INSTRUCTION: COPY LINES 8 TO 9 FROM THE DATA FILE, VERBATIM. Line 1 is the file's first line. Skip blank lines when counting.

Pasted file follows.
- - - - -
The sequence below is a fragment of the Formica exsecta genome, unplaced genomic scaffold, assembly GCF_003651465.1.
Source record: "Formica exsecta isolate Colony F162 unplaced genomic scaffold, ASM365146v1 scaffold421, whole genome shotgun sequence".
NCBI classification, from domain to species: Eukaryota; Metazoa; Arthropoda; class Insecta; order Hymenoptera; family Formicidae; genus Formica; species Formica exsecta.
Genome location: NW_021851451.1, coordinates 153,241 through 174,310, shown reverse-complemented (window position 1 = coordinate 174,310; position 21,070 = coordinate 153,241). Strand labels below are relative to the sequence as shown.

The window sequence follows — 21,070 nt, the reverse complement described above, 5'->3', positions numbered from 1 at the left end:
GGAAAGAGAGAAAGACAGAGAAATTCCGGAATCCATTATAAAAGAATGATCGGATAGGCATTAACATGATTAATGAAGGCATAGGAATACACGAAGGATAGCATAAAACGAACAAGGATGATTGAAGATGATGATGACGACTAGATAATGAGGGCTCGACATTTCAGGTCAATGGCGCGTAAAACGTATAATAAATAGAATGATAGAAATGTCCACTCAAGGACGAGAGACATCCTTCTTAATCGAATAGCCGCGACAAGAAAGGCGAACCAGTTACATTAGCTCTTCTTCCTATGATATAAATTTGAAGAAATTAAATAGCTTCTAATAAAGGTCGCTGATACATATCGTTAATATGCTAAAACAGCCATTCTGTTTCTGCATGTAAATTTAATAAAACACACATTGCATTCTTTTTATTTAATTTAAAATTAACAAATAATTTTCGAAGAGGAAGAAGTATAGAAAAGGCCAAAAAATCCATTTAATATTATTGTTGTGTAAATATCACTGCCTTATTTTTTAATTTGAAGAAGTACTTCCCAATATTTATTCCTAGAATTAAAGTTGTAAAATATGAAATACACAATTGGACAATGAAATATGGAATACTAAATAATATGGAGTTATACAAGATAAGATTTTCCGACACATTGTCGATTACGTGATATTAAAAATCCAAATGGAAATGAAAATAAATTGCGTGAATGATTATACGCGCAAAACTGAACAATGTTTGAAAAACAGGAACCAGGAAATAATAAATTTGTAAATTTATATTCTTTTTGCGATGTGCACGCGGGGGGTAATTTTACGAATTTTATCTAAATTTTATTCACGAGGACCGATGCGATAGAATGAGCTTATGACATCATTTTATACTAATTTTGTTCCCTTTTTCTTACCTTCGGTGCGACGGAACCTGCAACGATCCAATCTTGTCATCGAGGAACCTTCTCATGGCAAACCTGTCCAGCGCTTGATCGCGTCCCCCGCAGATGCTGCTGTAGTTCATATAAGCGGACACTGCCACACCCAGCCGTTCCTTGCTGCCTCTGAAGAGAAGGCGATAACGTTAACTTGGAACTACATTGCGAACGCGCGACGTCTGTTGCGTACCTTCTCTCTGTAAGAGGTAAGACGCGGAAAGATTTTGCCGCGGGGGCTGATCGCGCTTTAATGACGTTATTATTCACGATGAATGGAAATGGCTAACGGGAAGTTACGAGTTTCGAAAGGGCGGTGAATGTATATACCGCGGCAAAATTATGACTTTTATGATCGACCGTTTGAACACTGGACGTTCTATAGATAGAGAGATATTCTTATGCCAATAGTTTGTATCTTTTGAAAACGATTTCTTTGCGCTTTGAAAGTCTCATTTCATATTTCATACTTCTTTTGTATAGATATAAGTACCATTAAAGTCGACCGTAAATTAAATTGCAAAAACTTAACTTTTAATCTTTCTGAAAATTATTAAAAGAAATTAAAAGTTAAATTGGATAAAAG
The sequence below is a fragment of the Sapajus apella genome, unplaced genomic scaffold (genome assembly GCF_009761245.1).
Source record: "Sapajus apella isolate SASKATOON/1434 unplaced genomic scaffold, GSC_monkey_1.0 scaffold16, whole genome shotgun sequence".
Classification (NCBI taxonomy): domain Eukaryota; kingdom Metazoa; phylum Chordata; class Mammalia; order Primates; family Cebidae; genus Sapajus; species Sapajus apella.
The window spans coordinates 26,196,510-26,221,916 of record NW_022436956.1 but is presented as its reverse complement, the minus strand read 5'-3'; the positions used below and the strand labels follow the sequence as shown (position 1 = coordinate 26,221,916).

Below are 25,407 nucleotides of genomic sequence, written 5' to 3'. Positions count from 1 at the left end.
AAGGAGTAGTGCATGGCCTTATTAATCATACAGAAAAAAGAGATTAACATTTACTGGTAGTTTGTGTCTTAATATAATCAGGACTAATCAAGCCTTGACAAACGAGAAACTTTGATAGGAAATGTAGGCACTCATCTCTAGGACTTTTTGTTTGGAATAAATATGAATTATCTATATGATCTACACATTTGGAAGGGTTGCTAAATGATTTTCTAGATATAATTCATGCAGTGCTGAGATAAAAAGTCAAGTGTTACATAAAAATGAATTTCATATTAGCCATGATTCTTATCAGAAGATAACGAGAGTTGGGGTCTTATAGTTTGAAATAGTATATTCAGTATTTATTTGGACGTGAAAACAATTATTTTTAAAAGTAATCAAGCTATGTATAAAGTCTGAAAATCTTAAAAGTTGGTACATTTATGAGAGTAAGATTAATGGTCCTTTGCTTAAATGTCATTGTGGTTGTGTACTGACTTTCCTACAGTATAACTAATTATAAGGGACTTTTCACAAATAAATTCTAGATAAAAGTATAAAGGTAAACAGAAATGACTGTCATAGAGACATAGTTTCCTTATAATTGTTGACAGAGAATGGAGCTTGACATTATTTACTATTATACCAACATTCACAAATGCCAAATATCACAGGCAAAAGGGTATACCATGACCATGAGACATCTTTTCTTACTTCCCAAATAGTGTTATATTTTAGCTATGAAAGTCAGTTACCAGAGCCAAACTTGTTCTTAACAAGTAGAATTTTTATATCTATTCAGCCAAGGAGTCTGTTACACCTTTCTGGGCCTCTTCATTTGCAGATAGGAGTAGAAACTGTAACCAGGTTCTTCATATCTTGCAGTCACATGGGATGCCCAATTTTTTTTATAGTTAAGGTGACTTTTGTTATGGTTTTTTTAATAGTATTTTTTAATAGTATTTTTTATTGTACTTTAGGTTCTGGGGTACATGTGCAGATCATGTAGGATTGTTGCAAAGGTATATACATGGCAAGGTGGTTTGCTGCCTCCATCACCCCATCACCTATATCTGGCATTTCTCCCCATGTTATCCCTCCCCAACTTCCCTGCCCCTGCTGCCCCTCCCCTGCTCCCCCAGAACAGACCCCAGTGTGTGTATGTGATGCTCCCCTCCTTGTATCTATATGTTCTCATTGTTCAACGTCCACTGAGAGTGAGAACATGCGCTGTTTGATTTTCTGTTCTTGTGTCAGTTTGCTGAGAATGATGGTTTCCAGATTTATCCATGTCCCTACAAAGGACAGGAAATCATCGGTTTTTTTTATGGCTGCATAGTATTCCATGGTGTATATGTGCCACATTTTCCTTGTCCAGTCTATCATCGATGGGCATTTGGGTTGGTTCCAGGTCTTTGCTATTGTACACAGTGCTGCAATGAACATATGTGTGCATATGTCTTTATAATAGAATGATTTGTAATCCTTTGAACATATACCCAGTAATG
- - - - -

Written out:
Source record: "Sapajus apella isolate SASKATOON/1434 unplaced genomic scaffold, GSC_monkey_1.0 scaffold16, whole genome shotgun sequence".
Classification (NCBI taxonomy): domain Eukaryota; kingdom Metazoa; phylum Chordata; class Mammalia; order Primates; family Cebidae; genus Sapajus; species Sapajus apella.